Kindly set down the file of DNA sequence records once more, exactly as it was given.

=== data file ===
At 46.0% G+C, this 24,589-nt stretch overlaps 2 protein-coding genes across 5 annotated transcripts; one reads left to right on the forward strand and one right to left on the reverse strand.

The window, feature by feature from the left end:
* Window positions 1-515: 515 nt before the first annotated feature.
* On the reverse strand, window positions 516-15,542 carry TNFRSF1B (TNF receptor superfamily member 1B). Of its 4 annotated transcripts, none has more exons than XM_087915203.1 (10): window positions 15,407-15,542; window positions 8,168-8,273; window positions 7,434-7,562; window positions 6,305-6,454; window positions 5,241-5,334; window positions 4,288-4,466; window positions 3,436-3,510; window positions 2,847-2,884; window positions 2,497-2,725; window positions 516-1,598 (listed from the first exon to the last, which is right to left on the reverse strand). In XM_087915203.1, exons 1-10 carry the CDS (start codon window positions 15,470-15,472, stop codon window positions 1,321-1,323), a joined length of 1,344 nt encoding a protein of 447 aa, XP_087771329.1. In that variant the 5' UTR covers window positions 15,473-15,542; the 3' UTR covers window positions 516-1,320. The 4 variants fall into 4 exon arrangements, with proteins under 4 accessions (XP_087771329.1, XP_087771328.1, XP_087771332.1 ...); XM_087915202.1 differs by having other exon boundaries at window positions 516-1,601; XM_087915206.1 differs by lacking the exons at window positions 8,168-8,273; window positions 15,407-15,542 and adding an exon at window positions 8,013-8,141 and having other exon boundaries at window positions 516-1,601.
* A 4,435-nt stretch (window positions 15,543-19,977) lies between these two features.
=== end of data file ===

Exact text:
At 46.0% G+C, this 24,589-nt stretch overlaps 2 protein-coding genes across 5 annotated transcripts; one reads left to right on the forward strand and one right to left on the reverse strand.

The window, feature by feature from the left end:
* Window positions 1-515: 515 nt before the first annotated feature.
* On the reverse strand, window positions 516-15,542 carry TNFRSF1B (TNF receptor superfamily member 1B). Of its 4 annotated transcripts, none has more exons than XM_087915203.1 (10): window positions 15,407-15,542; window positions 8,168-8,273; window positions 7,434-7,562; window positions 6,305-6,454; window positions 5,241-5,334; window positions 4,288-4,466; window positions 3,436-3,510; window positions 2,847-2,884; window positions 2,497-2,725; window positions 516-1,598 (listed from the first exon to the last, which is right to left on the reverse strand). In XM_087915203.1, exons 1-10 carry the CDS (start codon window positions 15,470-15,472, stop codon window positions 1,321-1,323), a joined length of 1,344 nt encoding a protein of 447 aa, XP_087771329.1. In that variant the 5' UTR covers window positions 15,473-15,542; the 3' UTR covers window positions 516-1,320. The 4 variants fall into 4 exon arrangements, with proteins under 4 accessions (XP_087771329.1, XP_087771328.1, XP_087771332.1 ...); XM_087915202.1 differs by having other exon boundaries at window positions 516-1,601; XM_087915206.1 differs by lacking the exons at window positions 8,168-8,273; window positions 15,407-15,542 and adding an exon at window positions 8,013-8,141 and having other exon boundaries at window positions 516-1,601.
* A 4,435-nt stretch (window positions 15,543-19,977) lies between these two features.